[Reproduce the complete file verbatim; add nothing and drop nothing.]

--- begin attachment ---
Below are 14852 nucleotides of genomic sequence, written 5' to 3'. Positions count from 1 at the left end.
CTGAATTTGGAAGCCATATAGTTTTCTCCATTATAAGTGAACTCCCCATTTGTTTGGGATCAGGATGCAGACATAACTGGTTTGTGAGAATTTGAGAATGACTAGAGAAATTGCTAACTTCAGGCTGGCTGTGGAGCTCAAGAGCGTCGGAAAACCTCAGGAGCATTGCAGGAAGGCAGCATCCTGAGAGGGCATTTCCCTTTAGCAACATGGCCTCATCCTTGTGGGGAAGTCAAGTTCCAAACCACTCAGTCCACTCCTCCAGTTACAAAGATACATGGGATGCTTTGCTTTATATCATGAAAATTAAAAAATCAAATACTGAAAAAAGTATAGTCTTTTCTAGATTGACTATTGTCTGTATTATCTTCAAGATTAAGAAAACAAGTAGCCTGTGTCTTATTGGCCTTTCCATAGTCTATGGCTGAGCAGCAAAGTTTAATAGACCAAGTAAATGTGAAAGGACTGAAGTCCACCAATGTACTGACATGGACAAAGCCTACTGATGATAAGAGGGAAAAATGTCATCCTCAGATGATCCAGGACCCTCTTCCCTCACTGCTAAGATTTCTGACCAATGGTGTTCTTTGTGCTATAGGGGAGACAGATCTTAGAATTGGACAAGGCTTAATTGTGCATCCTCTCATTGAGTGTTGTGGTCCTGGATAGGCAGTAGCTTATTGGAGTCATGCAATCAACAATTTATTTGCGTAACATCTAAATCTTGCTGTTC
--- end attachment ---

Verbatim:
Below are 14852 nucleotides of genomic sequence, written 5' to 3'. Positions count from 1 at the left end.
CTGAATTTGGAAGCCATATAGTTTTCTCCATTATAAGTGAACTCCCCATTTGTTTGGGATCAGGATGCAGACATAACTGGTTTGTGAGAATTTGAGAATGACTAGAGAAATTGCTAACTTCAGGCTGGCTGTGGAGCTCAAGAGCGTCGGAAAACCTCAGGAGCATTGCAGGAAGGCAGCATCCTGAGAGGGCATTTCCCTTTAGCAACATGGCCTCATCCTTGTGGGGAAGTCAAGTTCCAAACCACTCAGTCCACTCCTCCAGTTACAAAGATACATGGGATGCTTTGCTTTATATCATGAAAATTAAAAAATCAAATACTGAAAAAAGTATAGTCTTTTCTAGATTGACTATTGTCTGTATTATCTTCAAGATTAAGAAAACAAGTAGCCTGTGTCTTATTGGCCTTTCCATAGTCTATGGCTGAGCAGCAAAGTTTAATAGACCAAGTAAATGTGAAAGGACTGAAGTCCACCAATGTACTGACATGGACAAAGCCTACTGATGATAAGAGGGAAAAATGTCATCCTCAGATGATCCAGGACCCTCTTCCCTCACTGCTAAGATTTCTGACCAATGGTGTTCTTTGTGCTATAGGGGAGACAGATCTTAGAATTGGACAAGGCTTAATTGTGCATCCTCTCATTGAGTGTTGTGGTCCTGGATAGGCAGTAGCTTATTGGAGTCATGCAATCAACAATTTATTTGCGTAACATCTAAATCTTGCTGTTC